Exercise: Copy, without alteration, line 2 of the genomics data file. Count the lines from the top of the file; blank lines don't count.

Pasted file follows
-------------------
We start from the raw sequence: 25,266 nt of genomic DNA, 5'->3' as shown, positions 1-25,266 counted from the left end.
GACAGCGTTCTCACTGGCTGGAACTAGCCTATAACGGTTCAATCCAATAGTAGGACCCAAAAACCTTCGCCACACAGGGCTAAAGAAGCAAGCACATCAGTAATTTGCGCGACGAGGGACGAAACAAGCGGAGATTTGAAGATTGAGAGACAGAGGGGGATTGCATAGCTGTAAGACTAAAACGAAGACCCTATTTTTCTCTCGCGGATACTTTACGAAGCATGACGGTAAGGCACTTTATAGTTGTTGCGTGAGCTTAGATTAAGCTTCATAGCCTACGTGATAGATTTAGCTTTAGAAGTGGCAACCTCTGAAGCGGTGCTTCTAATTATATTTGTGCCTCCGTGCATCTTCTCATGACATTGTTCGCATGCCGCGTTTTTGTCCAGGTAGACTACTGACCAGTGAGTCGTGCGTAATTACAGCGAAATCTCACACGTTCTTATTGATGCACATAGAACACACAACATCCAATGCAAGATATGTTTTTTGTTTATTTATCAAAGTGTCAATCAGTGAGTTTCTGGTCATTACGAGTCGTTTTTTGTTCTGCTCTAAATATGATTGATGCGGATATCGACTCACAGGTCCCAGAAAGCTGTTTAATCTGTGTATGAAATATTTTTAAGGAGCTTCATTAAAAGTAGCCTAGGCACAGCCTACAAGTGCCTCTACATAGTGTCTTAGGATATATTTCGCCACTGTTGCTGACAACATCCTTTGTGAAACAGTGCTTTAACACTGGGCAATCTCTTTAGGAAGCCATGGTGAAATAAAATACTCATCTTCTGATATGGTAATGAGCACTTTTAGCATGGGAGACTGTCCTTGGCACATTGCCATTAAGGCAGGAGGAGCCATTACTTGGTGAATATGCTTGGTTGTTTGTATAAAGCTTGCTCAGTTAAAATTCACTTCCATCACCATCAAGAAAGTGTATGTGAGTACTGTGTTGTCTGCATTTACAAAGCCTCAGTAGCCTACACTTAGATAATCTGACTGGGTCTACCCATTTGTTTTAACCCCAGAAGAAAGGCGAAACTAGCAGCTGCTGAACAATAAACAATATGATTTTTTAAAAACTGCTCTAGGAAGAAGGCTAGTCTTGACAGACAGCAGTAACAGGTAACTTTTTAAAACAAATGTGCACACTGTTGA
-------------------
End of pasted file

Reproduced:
GACAGCGTTCTCACTGGCTGGAACTAGCCTATAACGGTTCAATCCAATAGTAGGACCCAAAAACCTTCGCCACACAGGGCTAAAGAAGCAAGCACATCAGTAATTTGCGCGACGAGGGACGAAACAAGCGGAGATTTGAAGATTGAGAGACAGAGGGGGATTGCATAGCTGTAAGACTAAAACGAAGACCCTATTTTTCTCTCGCGGATACTTTACGAAGCATGACGGTAAGGCACTTTATAGTTGTTGCGTGAGCTTAGATTAAGCTTCATAGCCTACGTGATAGATTTAGCTTTAGAAGTGGCAACCTCTGAAGCGGTGCTTCTAATTATATTTGTGCCTCCGTGCATCTTCTCATGACATTGTTCGCATGCCGCGTTTTTGTCCAGGTAGACTACTGACCAGTGAGTCGTGCGTAATTACAGCGAAATCTCACACGTTCTTATTGATGCACATAGAACACACAACATCCAATGCAAGATATGTTTTTTGTTTATTTATCAAAGTGTCAATCAGTGAGTTTCTGGTCATTACGAGTCGTTTTTTGTTCTGCTCTAAATATGATTGATGCGGATATCGACTCACAGGTCCCAGAAAGCTGTTTAATCTGTGTATGAAATATTTTTAAGGAGCTTCATTAAAAGTAGCCTAGGCACAGCCTACAAGTGCCTCTACATAGTGTCTTAGGATATATTTCGCCACTGTTGCTGACAACATCCTTTGTGAAACAGTGCTTTAACACTGGGCAATCTCTTTAGGAAGCCATGGTGAAATAAAATACTCATCTTCTGATATGGTAATGAGCACTTTTAGCATGGGAGACTGTCCTTGGCACATTGCCATTAAGGCAGGAGGAGCCATTACTTGGTGAATATGCTTGGTTGTTTGTATAAAGCTTGCTCAGTTAAAATTCACTTCCATCACCATCAAGAAAGTGTATGTGAGTACTGTGTTGTCTGCATTTACAAAGCCTCAGTAGCCTACACTTAGATAATCTGACTGGGTCTACCCATTTGTTTTAACCCCAGAAGAAAGGCGAAACTAGCAGCTGCTGAACAATAAACAATATGATTTTTTAAAAACTGCTCTAGGAAGAAGGCTAGTCTTGACAGACAGCAGTAACAGGTAACTTTTTAAAACAAATGTGCACACTGTTGA